Brookfield Zoo, Chicago, IL

Brookfield Zoo,Chicago, Illinois


Dolphin-Bottlenose (Tursiops truncatus) – World over in warm and tropical seas.  The “beak” is short and has a turned upsmile.  The dorsal fin has a triangular shape hooked backwards.This Dolphin is dark gray with a cream belly.  They are intelligent.
Dolphins live in a pod numbering  twelve or more.  They love to play, jumping out of the water and can be taught to performas these Dolphins are showing.  They can stay underwater for 6-7minutes.
The Dolphin averages around 6 to 12 feet and weigh around 500 pounds.  They have a large tail fluke and long, pointed flippers.
Grizzly Bear (Ursus arctos) – Western North America and much of Eurasia.  Usually the Grizzly Bear has  dark brown, butthat can vary from blond to black.  Their head is broad and the earsare small.    A Grizzly will stand on the hind legs whenlooking for food but not necessarily an aggressive position.
The Grizzly Bear has a distinctive shoulder hump   Their tongue is long and has a far reach.  Most of the time the bear is herbivorous, dieting on berries, nuts, roots and grasses.  When the salmon go upstream to spawn, the Grizzly is there to catch and feast on them, however.
This picture of the front paws of the Grizzly shows the claws that are nonretractable.
Polar Bear (Ursus maritimus) – Their range is from the Arctic in North America (Alaska and Canada) to Greenland, Norway andRussia.  The Polar Bear is probably the largest carnivore in theworld.  The front legs are longer than the back legs, causing theback to slope down.  The soles of the feet are covered with fur tohelp them walk on ice and snow.  They live a solitary life exceptduring mating.
This Young Polar Bear was eating the leaves on this branch.  The cubs are born in December, but do not come out of the den until sometime in April.  The mother will nurse the cub or cubs(one or two) for 18 months.
Alaskan Brown Bear (Ursus arctos) – Alaska.  From Nose to tail, the Alaskan Brown Bear is anywhere from 6 to 9 feet long.They weigh from 400 to 1,000 pounds.  The brown bear is one of the eight kinds of bear in the world.  Kodiak and grizzly bears are subspecies of the brown bear.  Bears sleep for weeks, but their body temperature does not drop much, so they do not literally hibernate. They sleep to save energy when they can’t fine enough food to eat.
Mandrill (Mandrillus sphinx) – Tropical forest in Cameroons and Gabon.  They roam freely on the ground.  The Mandrill only will go into the trees when in danger or to sleep.  His hind quarters are  are hairless and colorful (scarlet, pink and violet).  The face is scarlet in the central areas and patches of blue on each side.  The female is not as colorful.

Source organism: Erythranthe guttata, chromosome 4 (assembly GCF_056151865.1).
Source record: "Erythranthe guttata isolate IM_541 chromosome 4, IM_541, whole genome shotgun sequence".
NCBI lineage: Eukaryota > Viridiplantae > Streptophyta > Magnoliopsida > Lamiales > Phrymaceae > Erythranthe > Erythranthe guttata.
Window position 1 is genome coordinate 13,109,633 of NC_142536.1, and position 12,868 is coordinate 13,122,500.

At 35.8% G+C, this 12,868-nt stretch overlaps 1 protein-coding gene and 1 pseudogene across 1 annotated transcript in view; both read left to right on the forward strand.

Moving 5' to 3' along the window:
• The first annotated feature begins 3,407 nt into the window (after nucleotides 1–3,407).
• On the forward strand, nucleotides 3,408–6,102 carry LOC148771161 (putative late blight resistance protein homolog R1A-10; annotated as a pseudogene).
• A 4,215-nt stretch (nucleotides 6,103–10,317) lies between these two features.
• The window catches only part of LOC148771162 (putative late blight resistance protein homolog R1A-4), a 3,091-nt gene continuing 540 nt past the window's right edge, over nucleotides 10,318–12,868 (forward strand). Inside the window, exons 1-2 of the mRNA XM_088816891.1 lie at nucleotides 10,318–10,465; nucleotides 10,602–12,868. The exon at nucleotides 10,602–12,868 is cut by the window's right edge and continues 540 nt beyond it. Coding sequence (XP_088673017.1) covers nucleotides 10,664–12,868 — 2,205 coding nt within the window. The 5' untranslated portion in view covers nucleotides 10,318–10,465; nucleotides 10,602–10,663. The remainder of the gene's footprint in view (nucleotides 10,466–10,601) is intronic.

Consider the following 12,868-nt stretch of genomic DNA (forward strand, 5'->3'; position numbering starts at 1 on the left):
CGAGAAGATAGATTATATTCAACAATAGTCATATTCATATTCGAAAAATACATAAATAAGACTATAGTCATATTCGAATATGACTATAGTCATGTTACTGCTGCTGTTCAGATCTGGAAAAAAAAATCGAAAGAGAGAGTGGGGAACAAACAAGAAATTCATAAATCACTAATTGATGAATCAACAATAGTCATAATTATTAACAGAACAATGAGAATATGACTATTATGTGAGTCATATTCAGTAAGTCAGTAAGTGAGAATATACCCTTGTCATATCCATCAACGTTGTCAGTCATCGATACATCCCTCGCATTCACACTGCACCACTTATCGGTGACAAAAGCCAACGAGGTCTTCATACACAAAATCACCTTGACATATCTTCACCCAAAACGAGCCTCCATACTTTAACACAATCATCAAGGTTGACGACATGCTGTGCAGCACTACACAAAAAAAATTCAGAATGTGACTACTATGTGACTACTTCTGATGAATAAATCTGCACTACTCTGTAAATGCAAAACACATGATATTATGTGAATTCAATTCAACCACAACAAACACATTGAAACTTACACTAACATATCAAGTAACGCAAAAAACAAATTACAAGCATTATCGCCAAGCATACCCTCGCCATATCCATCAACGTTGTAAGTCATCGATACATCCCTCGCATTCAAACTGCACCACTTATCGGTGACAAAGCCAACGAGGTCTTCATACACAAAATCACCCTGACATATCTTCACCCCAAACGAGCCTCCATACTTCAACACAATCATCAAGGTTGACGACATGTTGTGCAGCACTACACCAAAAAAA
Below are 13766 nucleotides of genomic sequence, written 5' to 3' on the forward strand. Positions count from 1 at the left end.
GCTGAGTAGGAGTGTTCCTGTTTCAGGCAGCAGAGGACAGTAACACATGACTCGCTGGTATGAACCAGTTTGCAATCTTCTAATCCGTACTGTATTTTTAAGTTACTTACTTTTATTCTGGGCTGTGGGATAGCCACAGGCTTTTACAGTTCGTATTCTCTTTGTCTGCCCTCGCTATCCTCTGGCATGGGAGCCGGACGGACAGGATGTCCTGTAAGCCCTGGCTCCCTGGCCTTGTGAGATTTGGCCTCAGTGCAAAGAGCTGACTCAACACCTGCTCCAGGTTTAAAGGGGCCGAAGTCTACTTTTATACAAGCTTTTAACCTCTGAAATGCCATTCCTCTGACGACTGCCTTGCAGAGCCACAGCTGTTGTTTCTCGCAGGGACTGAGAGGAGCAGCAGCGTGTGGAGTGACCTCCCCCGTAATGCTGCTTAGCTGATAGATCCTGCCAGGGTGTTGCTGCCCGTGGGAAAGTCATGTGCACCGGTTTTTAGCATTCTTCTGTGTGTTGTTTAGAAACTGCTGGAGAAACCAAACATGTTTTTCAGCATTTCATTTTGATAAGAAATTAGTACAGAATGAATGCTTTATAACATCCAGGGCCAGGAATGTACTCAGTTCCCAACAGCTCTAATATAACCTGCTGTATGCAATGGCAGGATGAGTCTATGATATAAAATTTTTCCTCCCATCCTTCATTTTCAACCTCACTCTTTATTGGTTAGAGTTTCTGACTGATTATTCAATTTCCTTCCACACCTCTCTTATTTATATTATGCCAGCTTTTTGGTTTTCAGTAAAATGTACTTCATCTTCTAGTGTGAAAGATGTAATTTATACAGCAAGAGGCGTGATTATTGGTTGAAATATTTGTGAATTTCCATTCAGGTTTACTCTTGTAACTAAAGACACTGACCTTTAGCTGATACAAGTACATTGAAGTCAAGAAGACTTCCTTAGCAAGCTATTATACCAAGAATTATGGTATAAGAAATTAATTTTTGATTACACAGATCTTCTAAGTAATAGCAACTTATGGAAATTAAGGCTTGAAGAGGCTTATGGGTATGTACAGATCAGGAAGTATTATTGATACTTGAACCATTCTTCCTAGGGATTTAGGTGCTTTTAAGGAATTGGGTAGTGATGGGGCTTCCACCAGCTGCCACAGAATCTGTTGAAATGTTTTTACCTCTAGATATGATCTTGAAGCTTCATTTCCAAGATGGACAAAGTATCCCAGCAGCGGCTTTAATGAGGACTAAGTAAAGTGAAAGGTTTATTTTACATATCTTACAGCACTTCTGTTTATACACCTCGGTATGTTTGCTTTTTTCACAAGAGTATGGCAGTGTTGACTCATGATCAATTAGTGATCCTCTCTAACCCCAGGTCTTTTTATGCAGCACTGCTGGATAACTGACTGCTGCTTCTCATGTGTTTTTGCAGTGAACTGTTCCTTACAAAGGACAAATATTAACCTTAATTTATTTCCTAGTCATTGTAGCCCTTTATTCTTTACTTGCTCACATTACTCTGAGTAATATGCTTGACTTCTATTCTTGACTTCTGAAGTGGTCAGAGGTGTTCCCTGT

Gorilla (female) – (Gorilla gorilla) – Lowland Gorillas come from Cameroons, Gabon, Zaire;  The Mountain Gorillas come from Uganda, Rwanda, Tanzania.
Gorilla Baby
Goeldi’s Monkey (Callimico goeldii) – South America.  The Goeldi has long black fur and longer mane of black fur around the headand neck.  Unlike other marmosets, they have wisdom teeth.  Withtheir incisors they make gashes in trees to feed on sap and gum.They are about 9 inches long and have a 9 to 12 inch tail.
Cotton-top Tamarin (Saguimus oedipus) – The Cotton-top Tamarin have sharp claws and pointed teeth to help catch insects and bitethrough tough body coverings.
Aardvark (Oreyterus afer) – Africa south of the Sahara.  The Aardvark is one of the most powerful diggers among mammals.They have a cylindrical snout much like a pig.  The ears are enormous and very tough.  There are four strong toes on the front feet and five toes on the back feet.  There limbs are extremely strong to help them dig for dinner.  There are large claws on all their toes.The sticky tongue is long to catch ants and termites.  The large salivary glands help the Aardvark to swallow insects whole.  The modified stomach grinds up insects.  The goal is to catch over 80,000 insects and termites for dinner.  That’s a lot of insect.
The fleshy tentacles at the end of their snout seem to help them find food by vibrations or chemicals that the insects emit.  So their keen hearing and sense of smell all working together to accomplish finding those thousands for dinner.  the thick hair that grows at the end of the aardvarks nose seals the nostrils to keep the dirt out of the snout when digging.
Sloth Bear ( Melursus ursinus) – India and Sri Lanks.  These Asian bear eat mostly insects.  They are black with a V-shapeddesign on the chest.  They have an off-white nose and very shaggyfur.  The long tongue and the ability of the mouth to form a tube inwhich to suck up the many termites required.  The long claws can flipstones, tear apart termite mounds, break tree stumps apart just to get tothose tasty insects.
Sloth Bear